| back | forward |
Dry prairies, sandy oak savanna, often in sandy soil.
In prairies with Amorpha canescens, Andropogon gerardii, Andropogon scoparius, Arenaria stricta, Asclepias verticillata, Aster sericeus, Bouteloua curtipendula, Echinaceae pallida, Euphorbia corollata, Linum sulcatum, Lithospermum incisum, Petalostemum purpureum, Psoralea tenuiflora, Sporobolis heterolepsis.
NJ west through the Great Lakes to ND, MT, south FL to AZ.
Herbaceous, densely puberulent to nearly glabrous perennial from a stout taproot, to 1.3 m. Leaves subopposite to alternate or sometimes opposite, narrow, dotted with glands beneath, entire to toothed, sessile (some lower leaves petiolate). Heads discoid, terminal, in small corymbiform clusters; involucral bracts imbricate in several series; inner involucral bracts mostly linear or oblong, the outer deltoid to lanceolate, tapering to a point; flowers creamy-white, perfect; pappus bristles all similar, 20; receptacle naked.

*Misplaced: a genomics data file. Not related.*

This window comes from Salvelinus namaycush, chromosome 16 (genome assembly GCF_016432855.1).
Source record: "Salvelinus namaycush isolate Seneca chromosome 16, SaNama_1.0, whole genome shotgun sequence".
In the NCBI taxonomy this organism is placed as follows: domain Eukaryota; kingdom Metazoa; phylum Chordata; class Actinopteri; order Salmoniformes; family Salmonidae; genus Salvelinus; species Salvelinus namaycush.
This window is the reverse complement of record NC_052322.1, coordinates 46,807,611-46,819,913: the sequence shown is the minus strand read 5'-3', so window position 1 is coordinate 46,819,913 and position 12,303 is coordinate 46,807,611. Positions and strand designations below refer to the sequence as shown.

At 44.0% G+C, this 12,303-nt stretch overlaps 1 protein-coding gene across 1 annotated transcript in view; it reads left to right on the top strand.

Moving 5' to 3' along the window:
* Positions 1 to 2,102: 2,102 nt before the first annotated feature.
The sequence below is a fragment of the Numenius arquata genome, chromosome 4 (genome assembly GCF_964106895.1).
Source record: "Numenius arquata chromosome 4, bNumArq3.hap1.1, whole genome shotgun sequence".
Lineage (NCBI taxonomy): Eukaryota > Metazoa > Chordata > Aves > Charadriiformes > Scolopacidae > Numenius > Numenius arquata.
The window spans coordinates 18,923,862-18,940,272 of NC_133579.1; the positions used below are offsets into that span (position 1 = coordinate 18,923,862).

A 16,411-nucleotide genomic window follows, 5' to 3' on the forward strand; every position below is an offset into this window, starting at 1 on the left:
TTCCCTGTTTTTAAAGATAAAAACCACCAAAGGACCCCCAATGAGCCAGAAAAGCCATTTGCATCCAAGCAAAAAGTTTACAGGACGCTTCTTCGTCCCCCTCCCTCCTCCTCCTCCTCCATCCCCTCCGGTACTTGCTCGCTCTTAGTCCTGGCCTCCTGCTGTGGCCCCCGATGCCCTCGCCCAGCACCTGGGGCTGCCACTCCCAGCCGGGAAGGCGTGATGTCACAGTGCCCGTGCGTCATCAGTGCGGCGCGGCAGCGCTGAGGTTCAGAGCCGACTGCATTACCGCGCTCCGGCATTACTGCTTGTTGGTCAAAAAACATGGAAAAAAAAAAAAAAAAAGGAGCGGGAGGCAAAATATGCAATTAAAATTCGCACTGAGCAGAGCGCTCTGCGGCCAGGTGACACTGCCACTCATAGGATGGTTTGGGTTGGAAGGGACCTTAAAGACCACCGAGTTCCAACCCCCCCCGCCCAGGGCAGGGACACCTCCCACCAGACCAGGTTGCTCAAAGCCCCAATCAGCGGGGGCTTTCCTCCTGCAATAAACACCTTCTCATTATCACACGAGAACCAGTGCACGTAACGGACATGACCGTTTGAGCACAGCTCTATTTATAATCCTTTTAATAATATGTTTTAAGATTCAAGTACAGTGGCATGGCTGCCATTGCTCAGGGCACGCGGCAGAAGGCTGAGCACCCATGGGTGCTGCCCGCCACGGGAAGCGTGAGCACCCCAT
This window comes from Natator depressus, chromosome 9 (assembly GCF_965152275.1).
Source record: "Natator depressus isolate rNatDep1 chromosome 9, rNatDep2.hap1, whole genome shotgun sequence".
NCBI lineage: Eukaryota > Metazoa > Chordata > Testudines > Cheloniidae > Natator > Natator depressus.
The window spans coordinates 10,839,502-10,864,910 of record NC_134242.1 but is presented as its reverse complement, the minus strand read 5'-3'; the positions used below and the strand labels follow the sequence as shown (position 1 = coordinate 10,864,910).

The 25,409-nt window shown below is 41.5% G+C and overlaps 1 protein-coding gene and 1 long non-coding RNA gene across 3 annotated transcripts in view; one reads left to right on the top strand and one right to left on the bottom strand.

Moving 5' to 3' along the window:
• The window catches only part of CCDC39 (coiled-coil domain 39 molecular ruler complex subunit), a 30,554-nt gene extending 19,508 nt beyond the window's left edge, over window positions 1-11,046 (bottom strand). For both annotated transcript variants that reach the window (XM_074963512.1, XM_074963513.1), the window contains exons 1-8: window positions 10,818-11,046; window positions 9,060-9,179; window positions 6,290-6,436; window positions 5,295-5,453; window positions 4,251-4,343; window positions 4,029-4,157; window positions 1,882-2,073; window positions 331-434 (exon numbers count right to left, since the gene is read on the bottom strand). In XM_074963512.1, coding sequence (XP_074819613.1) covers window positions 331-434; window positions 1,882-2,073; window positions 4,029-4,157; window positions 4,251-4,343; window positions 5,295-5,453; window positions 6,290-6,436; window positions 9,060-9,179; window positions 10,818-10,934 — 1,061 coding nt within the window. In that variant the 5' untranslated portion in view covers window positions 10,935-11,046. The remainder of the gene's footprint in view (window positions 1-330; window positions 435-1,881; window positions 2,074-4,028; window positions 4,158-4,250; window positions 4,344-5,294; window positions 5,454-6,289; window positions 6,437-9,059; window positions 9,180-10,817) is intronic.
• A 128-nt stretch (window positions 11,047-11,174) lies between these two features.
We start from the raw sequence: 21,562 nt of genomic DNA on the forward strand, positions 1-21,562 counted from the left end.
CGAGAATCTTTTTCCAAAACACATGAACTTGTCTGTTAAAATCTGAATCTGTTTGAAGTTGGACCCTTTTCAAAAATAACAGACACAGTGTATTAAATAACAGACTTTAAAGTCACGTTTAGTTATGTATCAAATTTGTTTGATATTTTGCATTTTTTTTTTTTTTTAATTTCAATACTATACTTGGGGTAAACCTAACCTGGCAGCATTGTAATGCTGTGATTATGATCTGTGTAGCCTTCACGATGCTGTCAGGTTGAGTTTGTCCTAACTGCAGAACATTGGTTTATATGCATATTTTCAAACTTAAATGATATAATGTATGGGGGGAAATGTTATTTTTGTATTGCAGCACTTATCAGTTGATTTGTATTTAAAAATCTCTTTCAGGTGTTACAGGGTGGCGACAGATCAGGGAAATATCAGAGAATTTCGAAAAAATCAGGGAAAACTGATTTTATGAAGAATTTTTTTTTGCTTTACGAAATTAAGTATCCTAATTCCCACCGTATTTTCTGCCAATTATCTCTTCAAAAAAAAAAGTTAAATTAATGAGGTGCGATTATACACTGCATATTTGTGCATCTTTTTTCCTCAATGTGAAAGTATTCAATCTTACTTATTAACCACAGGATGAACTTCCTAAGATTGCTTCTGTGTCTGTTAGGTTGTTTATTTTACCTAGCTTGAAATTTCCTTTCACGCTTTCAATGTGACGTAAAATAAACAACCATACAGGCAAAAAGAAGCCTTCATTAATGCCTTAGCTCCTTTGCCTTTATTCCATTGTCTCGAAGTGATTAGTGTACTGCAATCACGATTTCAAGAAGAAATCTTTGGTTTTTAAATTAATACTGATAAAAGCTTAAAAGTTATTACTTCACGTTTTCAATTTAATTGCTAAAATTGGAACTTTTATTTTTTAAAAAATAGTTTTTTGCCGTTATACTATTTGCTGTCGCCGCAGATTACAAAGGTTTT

Flowers early August to early October
Wetland indicator: Upland
In the tribe Eupatorieae, which includes plants with style branches cylindric to clavate, obtuse, minutely pappilate, with inconspicuous stigmatic lines near the base (eupatorieous style). Easily mistaken for several species in the genus Eupatorium except for the alternate leaves.
This plant is especially attractive when it goes to seed, at least the ones I have seen, becoming a fleecy silvery-white. This specimen is from a botany class some times ago and I am not positive that it is Kuhnia eupatoroides even though it is named as such given that the leaves appear opposite.
Gleason, Henry A.
and A. Cronquist. 1991. Manual of Vascular Plants of Northeastern United States
and Adjacent Canada. Second Ed.
The New York Botanical Garden. Bronx, NY
Swink, F. and G. Wilhelm. 1994. Plants of the Chicago Region.
Indiana Academy of Science. The Morton Arboretum. Lisle, Illinois.
Michael Hough © 2005